• Verbal components are replaced with Thought components.
    • Somatic components (gestures) are replaced with Emotion components.
    • Material components are still required, but Psychic casters use a slightly different version.

    So, Mesmerists do not have to make gestures (or even speak), but may still need to manipulate material components...

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    Java Man wrote:
    According to the archetype stacking faq adding a single class skill is altering the "class skills" feature.

    This.

    If the two archetypes touch the same class feature in any way, you can't combine them. In your example, the class feature is 'class skills' so the two archetypes are incompatible.

    Note that class skills added from Sorcerer Bloodlines or Oracle Mysteries are usually considered a separate class feature, so an archetype touching Oracle Class Skills does not necessary clash with an archetype touching the Oracle Class Skills from the Mystery: You'll need to read these archetypes carefully.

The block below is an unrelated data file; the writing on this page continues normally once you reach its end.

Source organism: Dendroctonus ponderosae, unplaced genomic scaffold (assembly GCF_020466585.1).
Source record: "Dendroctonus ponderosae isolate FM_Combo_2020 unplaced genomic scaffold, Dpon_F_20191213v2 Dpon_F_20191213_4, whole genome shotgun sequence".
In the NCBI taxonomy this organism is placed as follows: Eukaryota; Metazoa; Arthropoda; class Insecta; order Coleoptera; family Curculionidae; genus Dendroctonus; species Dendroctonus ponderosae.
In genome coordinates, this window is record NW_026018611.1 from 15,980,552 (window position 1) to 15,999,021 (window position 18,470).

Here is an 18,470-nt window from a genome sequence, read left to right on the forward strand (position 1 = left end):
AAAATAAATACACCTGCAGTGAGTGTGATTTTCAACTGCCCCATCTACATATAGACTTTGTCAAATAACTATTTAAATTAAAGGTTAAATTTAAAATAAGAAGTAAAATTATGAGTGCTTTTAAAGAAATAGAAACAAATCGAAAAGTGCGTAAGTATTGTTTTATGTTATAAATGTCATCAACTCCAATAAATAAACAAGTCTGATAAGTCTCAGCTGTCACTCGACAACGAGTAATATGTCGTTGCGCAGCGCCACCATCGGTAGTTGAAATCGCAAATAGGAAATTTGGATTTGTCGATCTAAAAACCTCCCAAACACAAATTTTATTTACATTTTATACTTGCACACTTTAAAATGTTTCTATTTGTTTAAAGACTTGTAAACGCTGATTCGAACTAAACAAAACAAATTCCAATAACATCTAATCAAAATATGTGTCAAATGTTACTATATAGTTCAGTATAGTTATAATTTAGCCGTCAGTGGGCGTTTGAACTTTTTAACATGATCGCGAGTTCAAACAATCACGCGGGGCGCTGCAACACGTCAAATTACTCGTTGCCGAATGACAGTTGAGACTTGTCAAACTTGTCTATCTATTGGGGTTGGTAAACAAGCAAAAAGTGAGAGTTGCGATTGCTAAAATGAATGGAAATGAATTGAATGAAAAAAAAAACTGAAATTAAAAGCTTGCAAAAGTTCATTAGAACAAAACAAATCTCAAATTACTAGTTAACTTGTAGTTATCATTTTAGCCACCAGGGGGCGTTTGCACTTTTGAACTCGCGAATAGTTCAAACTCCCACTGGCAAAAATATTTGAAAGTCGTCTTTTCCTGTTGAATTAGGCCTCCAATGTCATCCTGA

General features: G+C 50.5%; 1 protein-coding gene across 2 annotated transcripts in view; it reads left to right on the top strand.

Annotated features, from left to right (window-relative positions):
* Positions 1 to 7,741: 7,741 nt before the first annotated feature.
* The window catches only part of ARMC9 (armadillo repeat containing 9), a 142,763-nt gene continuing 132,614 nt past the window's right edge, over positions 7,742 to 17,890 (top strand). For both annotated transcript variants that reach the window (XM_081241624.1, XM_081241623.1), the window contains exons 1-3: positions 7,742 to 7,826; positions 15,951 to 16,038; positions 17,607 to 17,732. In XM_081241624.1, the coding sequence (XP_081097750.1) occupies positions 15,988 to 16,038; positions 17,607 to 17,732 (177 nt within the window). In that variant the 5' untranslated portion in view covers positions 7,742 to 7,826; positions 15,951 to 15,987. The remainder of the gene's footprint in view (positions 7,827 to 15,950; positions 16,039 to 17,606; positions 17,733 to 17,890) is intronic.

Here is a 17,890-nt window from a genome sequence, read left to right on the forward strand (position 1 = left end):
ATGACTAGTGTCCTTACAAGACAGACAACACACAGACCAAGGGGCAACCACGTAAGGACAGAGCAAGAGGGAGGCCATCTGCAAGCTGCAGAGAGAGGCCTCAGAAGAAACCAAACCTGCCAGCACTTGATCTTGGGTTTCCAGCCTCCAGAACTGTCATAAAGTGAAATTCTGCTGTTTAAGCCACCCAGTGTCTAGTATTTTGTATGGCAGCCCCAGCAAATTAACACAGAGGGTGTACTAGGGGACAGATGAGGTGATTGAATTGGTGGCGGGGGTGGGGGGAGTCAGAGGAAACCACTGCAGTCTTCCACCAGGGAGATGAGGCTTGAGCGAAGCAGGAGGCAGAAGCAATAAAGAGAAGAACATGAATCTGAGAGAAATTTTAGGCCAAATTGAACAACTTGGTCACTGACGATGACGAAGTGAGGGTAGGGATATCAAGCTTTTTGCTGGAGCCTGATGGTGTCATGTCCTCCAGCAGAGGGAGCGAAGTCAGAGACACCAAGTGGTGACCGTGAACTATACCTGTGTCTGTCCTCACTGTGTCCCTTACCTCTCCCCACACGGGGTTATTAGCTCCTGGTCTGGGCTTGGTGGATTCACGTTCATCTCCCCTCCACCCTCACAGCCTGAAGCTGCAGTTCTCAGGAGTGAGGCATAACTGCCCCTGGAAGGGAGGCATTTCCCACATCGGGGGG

For example, the following two Oracle archetype features do not clash (thought the archetypes themselves clash on another feature):

    Spirit Guide wrote:
    Class Skills: A spirit guide gains all Knowledge skills as class skills. This replaces the bonus class skills gained from the oracle’s mystery.
    Shigenjo wrote:
    Class Skills: A shigenjo adds Survival to her list of class skills in place of Diplomacy.

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    Remember, the bonus only applies 'against monsters of the giant subtype' so your mileage will vary: If you are playing an update of the old 'Against the Giants' campaign, you'll be happy as a proverbial clam with this trait, but in most games it will rarely come into play.

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    Per a site I just found http://tametick.com/dnd/#Dwarves, Dwarves originally took half damage from 'clumsy monsters like ogres, giants, and the like' in the 1974 rules.

    By 1978's AD&D Player's Handbook, it was changed to a -4 penalty to attack rolls against Dwarves and Gnomes (which was not a player race option prior to this volume).

    So basically, this idea has literally been around since the dawn of the game...

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    Every Barbarian should be a Totem Warrior: It literally costs you nothing and in return you get...Nothing!